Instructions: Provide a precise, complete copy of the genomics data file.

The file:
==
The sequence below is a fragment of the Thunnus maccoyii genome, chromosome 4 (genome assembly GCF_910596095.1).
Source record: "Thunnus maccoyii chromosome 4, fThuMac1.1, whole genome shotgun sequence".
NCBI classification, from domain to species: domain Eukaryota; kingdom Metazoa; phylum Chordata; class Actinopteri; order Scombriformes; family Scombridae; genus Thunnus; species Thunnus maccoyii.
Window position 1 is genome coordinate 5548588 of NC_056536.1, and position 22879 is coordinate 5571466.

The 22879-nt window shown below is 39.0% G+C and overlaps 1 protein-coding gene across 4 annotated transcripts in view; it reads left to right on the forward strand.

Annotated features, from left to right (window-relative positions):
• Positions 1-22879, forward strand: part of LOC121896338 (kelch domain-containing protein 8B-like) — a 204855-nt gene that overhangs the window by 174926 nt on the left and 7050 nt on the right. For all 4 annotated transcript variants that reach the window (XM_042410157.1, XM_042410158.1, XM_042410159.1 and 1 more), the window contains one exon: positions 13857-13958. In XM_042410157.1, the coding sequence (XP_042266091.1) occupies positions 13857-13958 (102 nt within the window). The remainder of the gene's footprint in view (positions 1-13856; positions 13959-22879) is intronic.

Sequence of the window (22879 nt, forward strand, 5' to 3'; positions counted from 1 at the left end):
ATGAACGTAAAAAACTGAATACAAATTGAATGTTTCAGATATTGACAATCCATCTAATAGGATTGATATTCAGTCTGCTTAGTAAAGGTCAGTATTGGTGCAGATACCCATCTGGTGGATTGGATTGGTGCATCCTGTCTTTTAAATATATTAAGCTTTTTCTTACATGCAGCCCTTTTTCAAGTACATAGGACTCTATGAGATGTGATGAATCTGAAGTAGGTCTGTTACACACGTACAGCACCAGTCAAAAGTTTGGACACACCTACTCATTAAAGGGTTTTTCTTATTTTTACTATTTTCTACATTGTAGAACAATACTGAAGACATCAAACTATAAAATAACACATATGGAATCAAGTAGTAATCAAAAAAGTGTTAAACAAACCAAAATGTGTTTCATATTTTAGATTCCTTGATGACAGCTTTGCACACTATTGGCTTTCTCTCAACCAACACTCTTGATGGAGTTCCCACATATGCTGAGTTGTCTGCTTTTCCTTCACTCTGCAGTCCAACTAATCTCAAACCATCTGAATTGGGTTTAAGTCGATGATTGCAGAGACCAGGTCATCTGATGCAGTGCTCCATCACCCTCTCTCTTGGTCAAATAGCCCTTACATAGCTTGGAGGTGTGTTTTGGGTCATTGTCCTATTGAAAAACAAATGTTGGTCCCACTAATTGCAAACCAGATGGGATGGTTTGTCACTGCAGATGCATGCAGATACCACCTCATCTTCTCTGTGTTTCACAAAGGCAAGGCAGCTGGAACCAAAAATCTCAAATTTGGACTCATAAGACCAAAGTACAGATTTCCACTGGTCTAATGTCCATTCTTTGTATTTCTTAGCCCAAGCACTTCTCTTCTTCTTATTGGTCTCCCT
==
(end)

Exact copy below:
The sequence below is a fragment of the Thunnus maccoyii genome, chromosome 4 (genome assembly GCF_910596095.1).
Source record: "Thunnus maccoyii chromosome 4, fThuMac1.1, whole genome shotgun sequence".
NCBI classification, from domain to species: domain Eukaryota; kingdom Metazoa; phylum Chordata; class Actinopteri; order Scombriformes; family Scombridae; genus Thunnus; species Thunnus maccoyii.
Window position 1 is genome coordinate 5548588 of NC_056536.1, and position 22879 is coordinate 5571466.

The 22879-nt window shown below is 39.0% G+C and overlaps 1 protein-coding gene across 4 annotated transcripts in view; it reads left to right on the forward strand.

Annotated features, from left to right (window-relative positions):
• Positions 1-22879, forward strand: part of LOC121896338 (kelch domain-containing protein 8B-like) — a 204855-nt gene that overhangs the window by 174926 nt on the left and 7050 nt on the right. For all 4 annotated transcript variants that reach the window (XM_042410157.1, XM_042410158.1, XM_042410159.1 and 1 more), the window contains one exon: positions 13857-13958. In XM_042410157.1, the coding sequence (XP_042266091.1) occupies positions 13857-13958 (102 nt within the window). The remainder of the gene's footprint in view (positions 1-13856; positions 13959-22879) is intronic.

Sequence of the window (22879 nt, forward strand, 5' to 3'; positions counted from 1 at the left end):
ATGAACGTAAAAAACTGAATACAAATTGAATGTTTCAGATATTGACAATCCATCTAATAGGATTGATATTCAGTCTGCTTAGTAAAGGTCAGTATTGGTGCAGATACCCATCTGGTGGATTGGATTGGTGCATCCTGTCTTTTAAATATATTAAGCTTTTTCTTACATGCAGCCCTTTTTCAAGTACATAGGACTCTATGAGATGTGATGAATCTGAAGTAGGTCTGTTACACACGTACAGCACCAGTCAAAAGTTTGGACACACCTACTCATTAAAGGGTTTTTCTTATTTTTACTATTTTCTACATTGTAGAACAATACTGAAGACATCAAACTATAAAATAACACATATGGAATCAAGTAGTAATCAAAAAAGTGTTAAACAAACCAAAATGTGTTTCATATTTTAGATTCCTTGATGACAGCTTTGCACACTATTGGCTTTCTCTCAACCAACACTCTTGATGGAGTTCCCACATATGCTGAGTTGTCTGCTTTTCCTTCACTCTGCAGTCCAACTAATCTCAAACCATCTGAATTGGGTTTAAGTCGATGATTGCAGAGACCAGGTCATCTGATGCAGTGCTCCATCACCCTCTCTCTTGGTCAAATAGCCCTTACATAGCTTGGAGGTGTGTTTTGGGTCATTGTCCTATTGAAAAACAAATGTTGGTCCCACTAATTGCAAACCAGATGGGATGGTTTGTCACTGCAGATGCATGCAGATACCACCTCATCTTCTCTGTGTTTCACAAAGGCAAGGCAGCTGGAACCAAAAATCTCAAATTTGGACTCATAAGACCAAAGTACAGATTTCCACTGGTCTAATGTCCATTCTTTGTATTTCTTAGCCCAAGCACTTCTCTTCTTCTTATTGGTCTCCCT